“The AEMC themselves no longer suggest this reform will actually help with transmission investment, and the response from generation investors has been overwhelmingly negative.”

“In the absence of any mechanisms supporting transmission investment and with no support from generation investors, it is not clear what this proposal will actually achieve in any positive sense for the market. What is clear is that the scope of the changes proposed would cause significant market disruption, inefficiencies and costs.”

This view was mirrored by established wind farm operator, Infigen Energy, which told the Energy Security Board that the current state of the COGATI proposals would hurt investment in new projects, and said that the development of Renewable Energy Zones would be a preferable approach.

“While the original intent of COGATI was to coordinate generation and transmission, the proposed framework does not achieve this. Instead, it is an overly complicated scheme that delivers no benefits to investors; rather, in our view it will harm investment at a critical time. As such, Infigen does not support the proposed COGATI reforms,” Infigen Energy said in its submission.

“Coordinating future generation and transmission can be assisted through clear, national frameworks for developing renewable energy zones, as well as leveraging the ISP to deliver transmission where needed.”

The clean energy sector has argued that the COGATI reforms would present a significant cost burden on new projects, and alternative approaches, like the alignment of new projects with new transmission infrastructure, as is being proposed as part of Renewable Energy Zones being developed by several Australian states is a more preferable approach.

The development of renewable energy zones would also be largely compatible with the implementation of AEMO’s Integrated System Plan, without leading to increases in investor uncertainty and investment costs that opponents argue would be created by the COGATI proposal.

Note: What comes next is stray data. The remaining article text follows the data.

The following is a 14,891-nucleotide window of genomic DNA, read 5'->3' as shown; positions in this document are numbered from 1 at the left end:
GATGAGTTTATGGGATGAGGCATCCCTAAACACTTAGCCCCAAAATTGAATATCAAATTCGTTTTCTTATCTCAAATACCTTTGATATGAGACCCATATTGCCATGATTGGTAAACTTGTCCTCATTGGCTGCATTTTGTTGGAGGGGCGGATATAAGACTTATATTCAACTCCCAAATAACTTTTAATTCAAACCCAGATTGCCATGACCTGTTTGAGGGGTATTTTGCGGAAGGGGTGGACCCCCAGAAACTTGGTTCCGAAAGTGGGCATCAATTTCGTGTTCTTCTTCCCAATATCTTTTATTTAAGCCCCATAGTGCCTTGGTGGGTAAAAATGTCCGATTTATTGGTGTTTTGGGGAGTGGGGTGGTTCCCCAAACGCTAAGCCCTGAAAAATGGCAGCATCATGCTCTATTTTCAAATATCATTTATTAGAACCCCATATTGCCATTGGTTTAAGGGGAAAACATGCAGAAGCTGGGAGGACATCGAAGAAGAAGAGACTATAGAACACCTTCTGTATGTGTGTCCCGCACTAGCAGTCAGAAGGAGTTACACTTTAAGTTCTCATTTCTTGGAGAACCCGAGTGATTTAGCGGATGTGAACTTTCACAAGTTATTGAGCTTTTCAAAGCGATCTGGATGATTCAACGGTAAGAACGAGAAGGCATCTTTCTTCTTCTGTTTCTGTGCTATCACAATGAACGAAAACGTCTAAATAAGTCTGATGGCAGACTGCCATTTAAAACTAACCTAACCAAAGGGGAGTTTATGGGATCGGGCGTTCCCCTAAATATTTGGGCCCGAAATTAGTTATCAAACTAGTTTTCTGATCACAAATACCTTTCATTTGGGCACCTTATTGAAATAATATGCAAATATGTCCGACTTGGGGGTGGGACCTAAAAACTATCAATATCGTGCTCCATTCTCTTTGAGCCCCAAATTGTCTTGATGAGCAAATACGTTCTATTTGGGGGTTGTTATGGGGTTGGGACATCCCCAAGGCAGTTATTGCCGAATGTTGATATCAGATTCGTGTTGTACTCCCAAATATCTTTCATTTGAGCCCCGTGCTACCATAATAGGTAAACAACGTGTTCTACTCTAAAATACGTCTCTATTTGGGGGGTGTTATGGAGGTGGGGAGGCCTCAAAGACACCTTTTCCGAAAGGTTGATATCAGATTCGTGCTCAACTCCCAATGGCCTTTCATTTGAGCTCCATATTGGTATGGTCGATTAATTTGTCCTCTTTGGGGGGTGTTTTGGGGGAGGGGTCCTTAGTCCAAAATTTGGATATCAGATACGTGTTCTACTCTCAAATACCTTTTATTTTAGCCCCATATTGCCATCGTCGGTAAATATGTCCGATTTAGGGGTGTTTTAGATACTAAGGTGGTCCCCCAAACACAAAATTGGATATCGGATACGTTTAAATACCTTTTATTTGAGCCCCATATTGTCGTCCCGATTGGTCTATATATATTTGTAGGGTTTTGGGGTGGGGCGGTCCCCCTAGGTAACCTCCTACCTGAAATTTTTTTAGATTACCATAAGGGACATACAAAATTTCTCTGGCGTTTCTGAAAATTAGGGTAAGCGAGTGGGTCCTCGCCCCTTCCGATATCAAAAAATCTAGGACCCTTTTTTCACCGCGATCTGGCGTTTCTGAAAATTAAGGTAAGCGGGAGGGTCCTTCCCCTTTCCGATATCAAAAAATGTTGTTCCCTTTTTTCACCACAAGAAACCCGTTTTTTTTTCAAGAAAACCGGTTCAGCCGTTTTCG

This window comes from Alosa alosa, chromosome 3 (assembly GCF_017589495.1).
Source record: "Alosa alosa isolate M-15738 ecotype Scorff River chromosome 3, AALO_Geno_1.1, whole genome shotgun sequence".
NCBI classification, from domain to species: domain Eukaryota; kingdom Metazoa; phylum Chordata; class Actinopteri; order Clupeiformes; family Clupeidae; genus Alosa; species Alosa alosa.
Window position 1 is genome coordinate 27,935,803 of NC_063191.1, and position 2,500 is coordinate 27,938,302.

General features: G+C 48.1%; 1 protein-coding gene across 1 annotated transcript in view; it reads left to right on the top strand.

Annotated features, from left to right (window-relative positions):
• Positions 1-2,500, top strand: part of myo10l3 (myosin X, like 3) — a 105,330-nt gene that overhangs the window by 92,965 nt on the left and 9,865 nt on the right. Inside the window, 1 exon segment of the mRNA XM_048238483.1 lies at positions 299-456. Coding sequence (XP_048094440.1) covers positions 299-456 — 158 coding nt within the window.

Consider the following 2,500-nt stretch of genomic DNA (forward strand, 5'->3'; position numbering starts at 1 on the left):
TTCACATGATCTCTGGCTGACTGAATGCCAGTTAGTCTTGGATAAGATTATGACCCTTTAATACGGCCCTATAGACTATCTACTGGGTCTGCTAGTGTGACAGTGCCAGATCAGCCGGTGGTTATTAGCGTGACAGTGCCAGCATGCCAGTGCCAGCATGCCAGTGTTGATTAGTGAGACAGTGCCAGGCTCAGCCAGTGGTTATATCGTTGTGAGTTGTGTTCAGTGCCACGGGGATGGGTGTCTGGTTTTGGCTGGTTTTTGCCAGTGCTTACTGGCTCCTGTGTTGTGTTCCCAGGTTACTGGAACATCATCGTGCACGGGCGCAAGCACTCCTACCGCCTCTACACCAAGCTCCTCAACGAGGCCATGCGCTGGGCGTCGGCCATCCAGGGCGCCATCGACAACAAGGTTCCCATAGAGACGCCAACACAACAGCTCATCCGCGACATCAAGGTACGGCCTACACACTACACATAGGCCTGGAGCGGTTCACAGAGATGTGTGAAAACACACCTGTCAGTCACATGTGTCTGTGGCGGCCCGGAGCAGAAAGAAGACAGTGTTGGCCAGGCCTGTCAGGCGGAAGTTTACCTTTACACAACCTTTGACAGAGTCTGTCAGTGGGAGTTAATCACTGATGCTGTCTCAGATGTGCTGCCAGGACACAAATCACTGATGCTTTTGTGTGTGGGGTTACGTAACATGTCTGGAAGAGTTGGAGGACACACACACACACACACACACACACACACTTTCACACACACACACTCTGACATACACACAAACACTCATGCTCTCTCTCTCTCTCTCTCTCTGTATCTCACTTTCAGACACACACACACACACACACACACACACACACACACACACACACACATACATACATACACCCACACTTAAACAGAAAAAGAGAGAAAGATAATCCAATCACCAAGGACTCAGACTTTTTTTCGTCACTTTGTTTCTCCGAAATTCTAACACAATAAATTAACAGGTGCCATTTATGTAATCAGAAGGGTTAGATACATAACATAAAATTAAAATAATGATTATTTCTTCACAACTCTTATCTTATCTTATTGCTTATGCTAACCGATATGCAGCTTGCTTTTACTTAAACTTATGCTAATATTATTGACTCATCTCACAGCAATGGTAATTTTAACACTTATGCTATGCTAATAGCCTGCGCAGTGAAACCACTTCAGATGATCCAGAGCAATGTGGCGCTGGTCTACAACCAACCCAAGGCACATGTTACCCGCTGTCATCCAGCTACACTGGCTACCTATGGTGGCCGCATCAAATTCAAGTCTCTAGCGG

The Clean Energy Investor Group which represents some of Australia’s largest investors in new wind and solar projects, said that the COGATI proposals have the potential to undermine the wider transition to a low carbon energy system

“[Clean Energy Investor Group] firmly believes that the AEMC’s COGATI Proposal is not required now as it does not address the current issues around lack of transmission capacity and congestion,” the Clean Energy Investor Group’s submission says.

“In fact, the introduction of COGATI would jeopardise the transition to a clean energy system by increasing the cost of capital, triggering negative flow-on impacts on the level of investment in clean energy and wholesale electricity prices ultimately paid by consumers.”

With a growing focus on the development of renewable energy zones, including commitments from the New South Wales and Queensland governments to oversee the coordination of transmission infrastructure with substantial new wind and solar investments, the COGATI proposal is likely to become increasingly redundant. Time will tell whether the Energy Security Board will dispose of the COGATI proposal altogether.

The Energy Security Board is expected to present its final set of energy market reforms to energy ministers in mid-2021.